“If I’m going to have fun, it’s with my arm around somebody,” Lester said. “I’m not going to punch them in the face.”

“You can’t satirize a culture,” Colavecchio said. “If nobody ever tells you that, you don’t know that. You are ignorant.”
Comment:  "You can't satirize a culture", brilliant deduction, Sherlock. After a century or two of minstrel shows and other racist "satires"...followed by 30 or 40 years of their being socially unacceptable if not finally figured that out? What was the big clue? The last episode of Good Times fearing JJ Evans as a black buffoon? The last episode of Get Smart featuring a Charlie Chan knockoff? The last episode of F Troop featuring a comical Indian tribe?

This incident shows you what we're up against. People who don't consider themselves racists, who wouldn't think of satirizing blacks or Latinos, somehow think Indians are fair game. It's as if they can't think straight on the subject.

Intellectually they seem to know that Indians still exist. But in their hearts, they consider Indians to be what they've seen in movies, TV shows, cartoons, books, and paintings. These imagined Indians have no thoughts, feelings, beliefs, or values. They're the sum of what one can see--feathers, buckskins, tomahawks, and warpaint--and nothing more. They're basically two-dimensional cardboard characters--like sports mascots or product advertisements--not three-dimensional people.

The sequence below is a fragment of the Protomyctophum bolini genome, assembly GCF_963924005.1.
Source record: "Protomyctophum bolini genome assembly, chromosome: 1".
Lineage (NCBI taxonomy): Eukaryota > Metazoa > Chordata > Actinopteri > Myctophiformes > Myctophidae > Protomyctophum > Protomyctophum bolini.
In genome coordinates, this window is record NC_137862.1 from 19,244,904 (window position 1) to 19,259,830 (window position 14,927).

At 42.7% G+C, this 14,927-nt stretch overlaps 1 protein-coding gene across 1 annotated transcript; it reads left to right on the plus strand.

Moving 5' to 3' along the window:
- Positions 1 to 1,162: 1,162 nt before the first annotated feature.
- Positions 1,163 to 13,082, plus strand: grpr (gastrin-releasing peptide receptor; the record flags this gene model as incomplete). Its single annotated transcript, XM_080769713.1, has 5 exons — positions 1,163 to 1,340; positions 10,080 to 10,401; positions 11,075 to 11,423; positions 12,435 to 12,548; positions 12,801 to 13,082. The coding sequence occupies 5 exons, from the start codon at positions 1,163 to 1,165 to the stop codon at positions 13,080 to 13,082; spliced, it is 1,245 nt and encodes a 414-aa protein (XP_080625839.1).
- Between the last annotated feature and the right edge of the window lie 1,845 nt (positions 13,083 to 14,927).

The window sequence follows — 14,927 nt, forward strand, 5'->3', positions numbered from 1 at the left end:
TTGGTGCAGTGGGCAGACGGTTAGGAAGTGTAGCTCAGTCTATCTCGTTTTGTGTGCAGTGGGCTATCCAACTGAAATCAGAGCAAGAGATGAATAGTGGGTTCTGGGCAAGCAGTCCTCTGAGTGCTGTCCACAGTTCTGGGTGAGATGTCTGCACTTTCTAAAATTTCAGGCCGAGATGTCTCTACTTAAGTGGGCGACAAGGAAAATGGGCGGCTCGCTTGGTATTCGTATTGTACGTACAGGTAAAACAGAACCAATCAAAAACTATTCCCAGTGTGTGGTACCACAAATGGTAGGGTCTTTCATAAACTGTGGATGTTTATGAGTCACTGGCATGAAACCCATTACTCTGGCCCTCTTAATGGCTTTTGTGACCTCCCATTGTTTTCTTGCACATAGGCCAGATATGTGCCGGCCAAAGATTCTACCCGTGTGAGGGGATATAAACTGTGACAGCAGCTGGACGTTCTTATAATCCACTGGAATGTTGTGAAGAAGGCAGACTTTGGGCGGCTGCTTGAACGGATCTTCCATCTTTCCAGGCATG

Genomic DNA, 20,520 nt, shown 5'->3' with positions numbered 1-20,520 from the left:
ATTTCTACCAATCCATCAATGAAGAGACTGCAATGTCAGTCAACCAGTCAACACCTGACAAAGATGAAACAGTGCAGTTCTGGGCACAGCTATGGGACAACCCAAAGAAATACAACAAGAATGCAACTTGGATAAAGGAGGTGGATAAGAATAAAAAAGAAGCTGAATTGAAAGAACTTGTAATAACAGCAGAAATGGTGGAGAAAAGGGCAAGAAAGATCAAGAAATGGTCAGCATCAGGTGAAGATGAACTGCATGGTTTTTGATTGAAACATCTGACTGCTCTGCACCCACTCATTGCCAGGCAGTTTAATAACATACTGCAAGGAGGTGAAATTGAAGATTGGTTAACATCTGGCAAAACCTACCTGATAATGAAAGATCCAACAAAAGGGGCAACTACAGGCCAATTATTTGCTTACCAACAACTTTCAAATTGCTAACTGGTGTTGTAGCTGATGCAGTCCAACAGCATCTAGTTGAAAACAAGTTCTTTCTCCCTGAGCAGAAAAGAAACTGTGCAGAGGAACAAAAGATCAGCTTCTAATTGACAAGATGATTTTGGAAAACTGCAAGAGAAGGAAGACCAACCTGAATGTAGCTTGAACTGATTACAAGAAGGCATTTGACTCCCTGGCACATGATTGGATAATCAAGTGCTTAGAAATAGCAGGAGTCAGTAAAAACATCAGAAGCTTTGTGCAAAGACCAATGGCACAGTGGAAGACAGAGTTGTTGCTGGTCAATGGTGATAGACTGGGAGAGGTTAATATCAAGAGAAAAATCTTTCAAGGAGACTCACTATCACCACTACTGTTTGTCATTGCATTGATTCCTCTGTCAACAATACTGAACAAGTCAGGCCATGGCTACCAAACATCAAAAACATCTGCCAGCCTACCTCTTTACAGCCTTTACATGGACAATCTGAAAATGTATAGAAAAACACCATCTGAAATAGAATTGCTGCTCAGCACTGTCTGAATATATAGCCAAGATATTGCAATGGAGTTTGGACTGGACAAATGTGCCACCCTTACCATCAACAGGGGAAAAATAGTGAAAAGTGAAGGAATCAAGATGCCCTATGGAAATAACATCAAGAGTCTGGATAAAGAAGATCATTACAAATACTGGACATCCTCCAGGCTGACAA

"Me stoic Injun chief. Not real person, just big-nosed cartoon. Go ahead and make'um fun of me. Me no care."

This is what happens when you repeat stereotypes thousands of times. We've associated blacks with crime so often that we believe blacks are criminals. For similar reasons, we believe Latinos are illegal immigrants and Muslims are terrorists. And we've associated Indians with savagery so often that we believe they're wolfish animals in human form.

Our thought patterns mirror what we've seen and experienced. For every impression that tells us Indians are real, a thousand impressions tell us they're primitive people of the past. Why would anyone expect one true impression to dominate a thousand false impressions? Even if you "know" better, as these DJs supposedly did, that's not how the human mind works.